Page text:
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Surprising survey data on who is (and isn’t) using AI

Our research revealed a surprising difference in AI usage between top executives and junior managers. Learn how they're using the technology differently.

Artificial intelligence (AI) use in financial services is not new. Like other industries, financial services firms have been using machine learning and AI-driven analytics tools for a decade or more to crunch calculations and analyze data. But with the advancement of publicly available generative AI tools over the past year, artificial intelligence use has gone mainstream. Now, seemingly everyone from a CEO to a client service associate is looking for the best ways to use AI tools to offload tedious tasks, speed complex workflows, boost creativity, and uncover new customer insights. Have to write a customer letter? Just prompt an AI for a draft. Need an image for a marketing campaign? Use an AI-based generator. There is no doubt that AI use is accelerating.

In fact, McKinsey & Company noted in a recent report that experimentation with generative AI tools is “already relatively common,” and “60 percent of organizations with reported AI adoption are using gen AI.” So, we wondered how are financial services marketing and compliance teams using AI—generative and otherwise? To find out, we surveyed 107 marketing and compliance leaders at financial services firms across the U.S. Roughly two thirds (66%) said they currently use AI in some of their processes. Drilling down into our survey data, however, we noticed something interesting—there is a big difference in who is using AI and how.

Junior managers are hands-on with AI

We asked junior-, mid- & senior-, and executive-level managers, “Are you currently using any AI in your processes or tools?” Half (50%) of the top executives surveyed said they were using AI, while 83% of junior managers responded in the affirmative. That’s a big discrepancy, suggesting that C-suite leaders’ perceptions of how AI is being used may differ from the reality of when and how workers are actually using it.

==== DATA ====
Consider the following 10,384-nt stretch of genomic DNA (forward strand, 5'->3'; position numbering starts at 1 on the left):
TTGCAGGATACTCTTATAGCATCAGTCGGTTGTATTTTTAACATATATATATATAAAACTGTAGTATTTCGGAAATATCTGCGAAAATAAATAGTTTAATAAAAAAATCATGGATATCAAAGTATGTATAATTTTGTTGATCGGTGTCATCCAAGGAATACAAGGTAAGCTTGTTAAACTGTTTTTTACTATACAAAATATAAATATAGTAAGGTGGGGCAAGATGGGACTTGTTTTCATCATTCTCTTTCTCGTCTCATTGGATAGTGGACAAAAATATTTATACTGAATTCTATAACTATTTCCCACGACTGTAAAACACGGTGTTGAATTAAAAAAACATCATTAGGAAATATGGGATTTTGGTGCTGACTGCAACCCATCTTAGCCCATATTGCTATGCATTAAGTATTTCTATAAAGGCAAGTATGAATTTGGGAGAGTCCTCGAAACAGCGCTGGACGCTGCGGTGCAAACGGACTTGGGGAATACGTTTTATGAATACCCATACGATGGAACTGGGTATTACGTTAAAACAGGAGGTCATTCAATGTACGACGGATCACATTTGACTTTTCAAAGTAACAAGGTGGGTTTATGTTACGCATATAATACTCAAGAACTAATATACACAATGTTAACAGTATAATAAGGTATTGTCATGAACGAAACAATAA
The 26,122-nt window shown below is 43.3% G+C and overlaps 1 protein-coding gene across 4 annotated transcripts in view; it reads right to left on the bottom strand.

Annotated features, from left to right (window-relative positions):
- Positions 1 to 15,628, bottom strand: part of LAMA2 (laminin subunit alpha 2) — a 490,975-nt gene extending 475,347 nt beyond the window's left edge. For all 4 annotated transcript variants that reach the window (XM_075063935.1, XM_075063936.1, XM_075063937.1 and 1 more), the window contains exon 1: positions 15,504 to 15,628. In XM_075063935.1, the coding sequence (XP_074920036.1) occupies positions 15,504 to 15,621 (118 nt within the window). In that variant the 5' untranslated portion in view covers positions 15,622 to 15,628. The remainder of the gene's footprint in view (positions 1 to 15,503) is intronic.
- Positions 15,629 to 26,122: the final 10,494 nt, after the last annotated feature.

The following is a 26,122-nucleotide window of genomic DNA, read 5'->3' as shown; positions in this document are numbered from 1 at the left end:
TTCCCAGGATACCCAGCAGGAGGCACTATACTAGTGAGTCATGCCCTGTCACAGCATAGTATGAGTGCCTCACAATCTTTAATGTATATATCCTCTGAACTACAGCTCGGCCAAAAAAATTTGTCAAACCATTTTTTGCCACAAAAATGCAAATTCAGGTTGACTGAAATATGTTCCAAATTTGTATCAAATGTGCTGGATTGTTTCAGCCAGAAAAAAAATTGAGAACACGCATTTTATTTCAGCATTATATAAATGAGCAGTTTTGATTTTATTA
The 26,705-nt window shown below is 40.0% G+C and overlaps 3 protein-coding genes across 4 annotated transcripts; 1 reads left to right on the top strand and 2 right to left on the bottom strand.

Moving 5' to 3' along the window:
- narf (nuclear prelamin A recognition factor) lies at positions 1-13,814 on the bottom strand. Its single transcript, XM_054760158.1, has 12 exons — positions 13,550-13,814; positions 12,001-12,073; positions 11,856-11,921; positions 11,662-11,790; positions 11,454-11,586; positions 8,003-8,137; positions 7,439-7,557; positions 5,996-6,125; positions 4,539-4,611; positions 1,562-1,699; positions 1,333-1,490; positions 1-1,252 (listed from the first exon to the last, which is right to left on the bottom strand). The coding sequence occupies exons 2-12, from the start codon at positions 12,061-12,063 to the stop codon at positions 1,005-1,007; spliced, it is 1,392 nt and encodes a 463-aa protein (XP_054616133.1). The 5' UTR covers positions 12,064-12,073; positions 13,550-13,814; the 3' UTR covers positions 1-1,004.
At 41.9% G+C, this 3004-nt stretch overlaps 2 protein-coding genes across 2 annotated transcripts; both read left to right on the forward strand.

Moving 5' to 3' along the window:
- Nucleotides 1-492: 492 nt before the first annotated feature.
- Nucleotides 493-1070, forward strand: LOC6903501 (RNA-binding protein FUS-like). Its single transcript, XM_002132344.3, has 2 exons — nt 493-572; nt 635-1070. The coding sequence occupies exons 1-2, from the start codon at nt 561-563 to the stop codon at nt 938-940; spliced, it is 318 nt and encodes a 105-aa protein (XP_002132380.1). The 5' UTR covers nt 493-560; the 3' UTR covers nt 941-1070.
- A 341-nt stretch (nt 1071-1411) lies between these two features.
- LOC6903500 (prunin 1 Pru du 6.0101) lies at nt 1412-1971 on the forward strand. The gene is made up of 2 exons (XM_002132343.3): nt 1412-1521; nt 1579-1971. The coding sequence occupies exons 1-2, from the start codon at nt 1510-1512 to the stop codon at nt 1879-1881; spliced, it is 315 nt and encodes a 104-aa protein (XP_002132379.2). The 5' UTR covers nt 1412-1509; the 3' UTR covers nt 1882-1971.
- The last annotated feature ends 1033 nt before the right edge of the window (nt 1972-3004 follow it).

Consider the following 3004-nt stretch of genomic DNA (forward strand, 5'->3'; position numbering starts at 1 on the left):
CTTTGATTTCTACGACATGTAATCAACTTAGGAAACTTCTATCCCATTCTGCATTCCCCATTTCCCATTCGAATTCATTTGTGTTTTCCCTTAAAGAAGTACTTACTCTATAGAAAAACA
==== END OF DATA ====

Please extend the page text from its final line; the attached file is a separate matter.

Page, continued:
In fact, top ways junior managers say they are using AI is for processing and analyzing data, including predicting customer behavior (20%), generating human-like text responses (20%), and personalization (10%). None of the executives surveyed told us their main use of AI is for processing and analyzing data. And only 6% of top leaders said they were using AI primarily to generate human-like text responses or for personalization. A curious difference in responses.

Get the research → AI insights survey: Adopters, skeptics, and why it matters.

The comments we captured from our survey group also highlight these differences. For example, we asked respondents who are using AI, “You said you currently use AI in your processes or tools. What is the main reason you use AI?” Junior-level managers responded with detailed descriptions, such as:

“I can perform sentiment analysis on text inputs to understand the emotional tone or sentiment expressed in the text.”

– Junior Manager / Team Member, Risk / Compliance


“We utilize AI primarily to enhance our data analysis and customer insights. AI helps us make informed marketing decisions by crunching vast amounts of data, identifying patterns, and predicting consumer behavior. This, in turn, allows us to tailor our strategies and campaigns for maximum effectiveness.”

– Junior Manager / Team Member, Risk / Compliance


“AI powers my ability to generate human-like text responses.”

– Junior Manager / Team Member, Marketing


Responses from executives were a bit more general:

“Improved accuracy and decision making.”

– Managing Director, Marketing


“It helps in verifying a customer’s identity.”

– Managing Director, Marketing


“It reduces risk.”

– Board Member, Marketing


“AI-driven chatbots provide instant assistance to our users 24/7.”

– Managing Director, Risk / Compliance


The responses suggest that executive leaders have an overall understanding of why their organizations are using AI, but junior-level managers, who are more closely aligned with day-to-day operations, better understand the specifics of how and when AI is being used.

Individuals may be using AI outside of IT policy

The differences in data between junior and executive leaders also suggest junior managers are more apt to test out new AI capabilities in their day-to-day work, whether sanctioned by the organization’s IT department or not. It’s understandable. The output of today’s AI tools, especially generative AI tools, is sophisticated and human-like, and the ultimate end user of that output (a customer, for example) may not realize the work was created by AI. On the one hand, that’s progress. On the other, it’s a potential risk—especially for an organization. An article in Fast Company this past October called attention to the risk that “more and more workers use [AI] models that have not been authorized for safe use by their employer, and risk data security in the process.”